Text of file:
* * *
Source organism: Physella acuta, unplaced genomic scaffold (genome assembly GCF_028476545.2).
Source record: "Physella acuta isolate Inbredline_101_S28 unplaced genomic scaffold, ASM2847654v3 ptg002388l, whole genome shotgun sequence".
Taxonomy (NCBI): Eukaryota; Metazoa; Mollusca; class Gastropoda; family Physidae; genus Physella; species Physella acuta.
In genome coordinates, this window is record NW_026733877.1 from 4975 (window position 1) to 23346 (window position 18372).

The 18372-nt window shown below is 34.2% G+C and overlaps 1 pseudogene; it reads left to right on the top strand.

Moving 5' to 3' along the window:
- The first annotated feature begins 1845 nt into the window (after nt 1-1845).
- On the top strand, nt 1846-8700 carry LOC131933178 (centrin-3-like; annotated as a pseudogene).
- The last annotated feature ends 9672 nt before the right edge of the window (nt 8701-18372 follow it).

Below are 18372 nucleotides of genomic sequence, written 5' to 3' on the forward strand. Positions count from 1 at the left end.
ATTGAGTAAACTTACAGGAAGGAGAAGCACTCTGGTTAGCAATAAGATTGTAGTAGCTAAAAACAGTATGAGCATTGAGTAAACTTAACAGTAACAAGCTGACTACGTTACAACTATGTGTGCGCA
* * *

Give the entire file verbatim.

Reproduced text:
Source organism: Physella acuta, unplaced genomic scaffold (genome assembly GCF_028476545.2).
Source record: "Physella acuta isolate Inbredline_101_S28 unplaced genomic scaffold, ASM2847654v3 ptg002388l, whole genome shotgun sequence".
Taxonomy (NCBI): Eukaryota; Metazoa; Mollusca; class Gastropoda; family Physidae; genus Physella; species Physella acuta.
In genome coordinates, this window is record NW_026733877.1 from 4975 (window position 1) to 23346 (window position 18372).

The 18372-nt window shown below is 34.2% G+C and overlaps 1 pseudogene; it reads left to right on the top strand.

Moving 5' to 3' along the window:
- The first annotated feature begins 1845 nt into the window (after nt 1-1845).
- On the top strand, nt 1846-8700 carry LOC131933178 (centrin-3-like; annotated as a pseudogene).
- The last annotated feature ends 9672 nt before the right edge of the window (nt 8701-18372 follow it).

Below are 18372 nucleotides of genomic sequence, written 5' to 3' on the forward strand. Positions count from 1 at the left end.
ATTGAGTAAACTTACAGGAAGGAGAAGCACTCTGGTTAGCAATAAGATTGTAGTAGCTAAAAACAGTATGAGCATTGAGTAAACTTAACAGTAACAAGCTGACTACGTTACAACTATGTGTGCGCA